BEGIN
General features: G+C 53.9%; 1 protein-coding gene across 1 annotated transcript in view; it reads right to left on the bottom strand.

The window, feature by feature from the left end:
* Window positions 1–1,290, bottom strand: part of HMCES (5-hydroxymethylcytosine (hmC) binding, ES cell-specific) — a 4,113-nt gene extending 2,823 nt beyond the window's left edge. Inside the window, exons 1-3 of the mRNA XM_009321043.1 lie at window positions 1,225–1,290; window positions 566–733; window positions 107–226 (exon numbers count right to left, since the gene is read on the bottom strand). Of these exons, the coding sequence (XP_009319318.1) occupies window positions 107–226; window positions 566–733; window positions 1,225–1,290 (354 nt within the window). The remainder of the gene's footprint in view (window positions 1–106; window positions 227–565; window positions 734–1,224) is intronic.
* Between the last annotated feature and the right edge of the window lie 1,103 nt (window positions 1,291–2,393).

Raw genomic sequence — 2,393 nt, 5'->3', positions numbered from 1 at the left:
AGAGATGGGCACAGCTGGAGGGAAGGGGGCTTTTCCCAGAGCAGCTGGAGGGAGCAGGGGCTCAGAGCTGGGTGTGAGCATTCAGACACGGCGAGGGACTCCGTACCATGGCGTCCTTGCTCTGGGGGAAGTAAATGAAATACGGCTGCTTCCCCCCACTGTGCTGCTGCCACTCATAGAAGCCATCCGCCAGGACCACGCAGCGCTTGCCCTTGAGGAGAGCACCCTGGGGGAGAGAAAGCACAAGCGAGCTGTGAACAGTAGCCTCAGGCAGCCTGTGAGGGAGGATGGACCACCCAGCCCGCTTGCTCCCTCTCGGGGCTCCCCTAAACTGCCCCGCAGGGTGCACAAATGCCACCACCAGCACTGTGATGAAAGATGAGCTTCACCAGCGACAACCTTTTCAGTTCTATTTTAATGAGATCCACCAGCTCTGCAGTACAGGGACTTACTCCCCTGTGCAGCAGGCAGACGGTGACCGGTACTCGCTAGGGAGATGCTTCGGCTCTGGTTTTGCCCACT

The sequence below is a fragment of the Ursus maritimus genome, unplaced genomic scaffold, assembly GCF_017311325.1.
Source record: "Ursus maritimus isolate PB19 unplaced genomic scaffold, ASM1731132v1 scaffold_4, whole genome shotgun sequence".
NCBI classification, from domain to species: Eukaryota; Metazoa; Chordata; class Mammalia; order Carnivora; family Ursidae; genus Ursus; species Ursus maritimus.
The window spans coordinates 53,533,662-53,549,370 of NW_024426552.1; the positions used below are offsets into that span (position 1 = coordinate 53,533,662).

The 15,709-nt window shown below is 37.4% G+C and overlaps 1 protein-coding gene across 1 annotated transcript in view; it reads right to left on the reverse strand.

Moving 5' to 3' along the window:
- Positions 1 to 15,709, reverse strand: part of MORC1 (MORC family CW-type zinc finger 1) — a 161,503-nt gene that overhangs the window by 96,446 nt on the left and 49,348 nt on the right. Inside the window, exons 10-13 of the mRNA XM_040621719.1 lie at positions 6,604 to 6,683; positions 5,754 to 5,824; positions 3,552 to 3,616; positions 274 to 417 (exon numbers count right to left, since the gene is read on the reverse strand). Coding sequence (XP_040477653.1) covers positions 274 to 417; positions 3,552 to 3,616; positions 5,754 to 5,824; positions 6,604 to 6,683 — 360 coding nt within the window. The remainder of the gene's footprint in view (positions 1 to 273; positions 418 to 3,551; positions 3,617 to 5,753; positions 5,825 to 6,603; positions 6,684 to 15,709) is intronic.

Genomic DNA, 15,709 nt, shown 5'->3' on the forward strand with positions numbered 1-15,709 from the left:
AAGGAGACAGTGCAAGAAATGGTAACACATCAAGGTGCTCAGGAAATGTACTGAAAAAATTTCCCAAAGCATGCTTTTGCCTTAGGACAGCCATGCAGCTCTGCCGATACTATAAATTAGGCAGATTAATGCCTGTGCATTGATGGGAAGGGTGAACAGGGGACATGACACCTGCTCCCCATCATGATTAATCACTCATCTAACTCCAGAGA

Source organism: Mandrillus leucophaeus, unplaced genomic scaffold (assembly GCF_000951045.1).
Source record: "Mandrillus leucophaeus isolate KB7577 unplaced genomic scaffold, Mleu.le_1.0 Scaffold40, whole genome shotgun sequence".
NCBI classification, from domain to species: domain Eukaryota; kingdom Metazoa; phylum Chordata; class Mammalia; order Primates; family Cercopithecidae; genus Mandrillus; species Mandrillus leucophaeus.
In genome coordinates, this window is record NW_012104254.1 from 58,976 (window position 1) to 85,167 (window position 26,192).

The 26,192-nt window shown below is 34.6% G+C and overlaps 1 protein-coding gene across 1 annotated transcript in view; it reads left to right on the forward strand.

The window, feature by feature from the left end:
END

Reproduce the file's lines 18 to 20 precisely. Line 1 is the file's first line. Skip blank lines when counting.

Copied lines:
NCBI classification, from domain to species: domain Eukaryota; kingdom Metazoa; phylum Chordata; class Mammalia; order Primates; family Cercopithecidae; genus Mandrillus; species Mandrillus leucophaeus.
In genome coordinates, this window is record NW_012104254.1 from 58,976 (window position 1) to 85,167 (window position 26,192).

The 26,192-nt window shown below is 34.6% G+C and overlaps 1 protein-coding gene across 1 annotated transcript in view; it reads left to right on the forward strand.